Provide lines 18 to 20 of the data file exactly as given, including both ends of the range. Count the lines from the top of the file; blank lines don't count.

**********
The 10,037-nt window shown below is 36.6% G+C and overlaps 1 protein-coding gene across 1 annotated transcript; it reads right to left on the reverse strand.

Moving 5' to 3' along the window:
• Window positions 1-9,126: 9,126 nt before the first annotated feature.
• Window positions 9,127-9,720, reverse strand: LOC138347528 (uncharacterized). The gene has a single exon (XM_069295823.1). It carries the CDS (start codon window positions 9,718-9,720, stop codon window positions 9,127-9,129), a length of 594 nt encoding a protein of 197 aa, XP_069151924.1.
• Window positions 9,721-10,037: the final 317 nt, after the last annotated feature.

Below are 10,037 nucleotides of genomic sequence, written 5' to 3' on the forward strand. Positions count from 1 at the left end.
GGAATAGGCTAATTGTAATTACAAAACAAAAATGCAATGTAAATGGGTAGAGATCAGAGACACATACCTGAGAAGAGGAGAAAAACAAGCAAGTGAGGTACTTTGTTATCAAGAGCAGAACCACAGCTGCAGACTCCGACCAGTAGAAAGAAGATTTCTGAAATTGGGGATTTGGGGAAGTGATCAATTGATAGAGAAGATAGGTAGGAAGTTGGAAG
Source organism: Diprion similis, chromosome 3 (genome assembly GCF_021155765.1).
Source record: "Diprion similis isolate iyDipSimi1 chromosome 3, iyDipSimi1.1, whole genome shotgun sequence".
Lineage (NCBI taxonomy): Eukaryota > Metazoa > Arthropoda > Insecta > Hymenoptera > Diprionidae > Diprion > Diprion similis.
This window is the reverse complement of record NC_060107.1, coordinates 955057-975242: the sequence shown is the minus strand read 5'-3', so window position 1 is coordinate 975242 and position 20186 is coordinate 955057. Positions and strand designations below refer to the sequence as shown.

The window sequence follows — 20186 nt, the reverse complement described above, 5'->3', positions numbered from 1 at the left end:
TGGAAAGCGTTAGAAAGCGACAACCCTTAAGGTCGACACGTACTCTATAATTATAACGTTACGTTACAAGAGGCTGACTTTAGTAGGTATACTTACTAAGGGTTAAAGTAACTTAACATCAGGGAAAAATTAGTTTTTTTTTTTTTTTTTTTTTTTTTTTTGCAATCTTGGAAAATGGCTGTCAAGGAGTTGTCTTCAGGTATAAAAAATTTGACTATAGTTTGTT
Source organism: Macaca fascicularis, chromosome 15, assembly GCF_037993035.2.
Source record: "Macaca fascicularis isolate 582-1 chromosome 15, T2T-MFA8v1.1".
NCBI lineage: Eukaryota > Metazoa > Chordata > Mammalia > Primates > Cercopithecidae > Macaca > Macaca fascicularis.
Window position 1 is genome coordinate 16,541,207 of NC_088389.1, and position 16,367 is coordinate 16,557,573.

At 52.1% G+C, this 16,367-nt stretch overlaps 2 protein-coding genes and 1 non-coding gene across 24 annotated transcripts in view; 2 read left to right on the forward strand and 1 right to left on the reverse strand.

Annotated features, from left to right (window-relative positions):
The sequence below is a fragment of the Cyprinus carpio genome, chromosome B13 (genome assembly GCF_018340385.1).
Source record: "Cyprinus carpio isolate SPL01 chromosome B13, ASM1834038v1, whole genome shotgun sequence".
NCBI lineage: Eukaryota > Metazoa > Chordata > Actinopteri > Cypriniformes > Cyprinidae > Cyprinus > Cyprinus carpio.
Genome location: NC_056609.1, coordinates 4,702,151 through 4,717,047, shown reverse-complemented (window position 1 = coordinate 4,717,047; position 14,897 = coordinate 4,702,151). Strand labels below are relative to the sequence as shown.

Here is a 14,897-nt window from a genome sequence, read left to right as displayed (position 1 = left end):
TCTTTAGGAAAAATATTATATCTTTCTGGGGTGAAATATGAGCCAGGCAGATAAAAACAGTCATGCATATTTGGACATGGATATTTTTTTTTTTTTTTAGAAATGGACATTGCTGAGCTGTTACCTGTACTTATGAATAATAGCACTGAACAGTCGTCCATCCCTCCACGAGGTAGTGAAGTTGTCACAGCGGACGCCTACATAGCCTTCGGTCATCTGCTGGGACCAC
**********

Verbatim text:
At 52.1% G+C, this 16,367-nt stretch overlaps 2 protein-coding genes and 1 non-coding gene across 24 annotated transcripts in view; 2 read left to right on the forward strand and 1 right to left on the reverse strand.

Annotated features, from left to right (window-relative positions):
The sequence below is a fragment of the Cyprinus carpio genome, chromosome B13 (genome assembly GCF_018340385.1).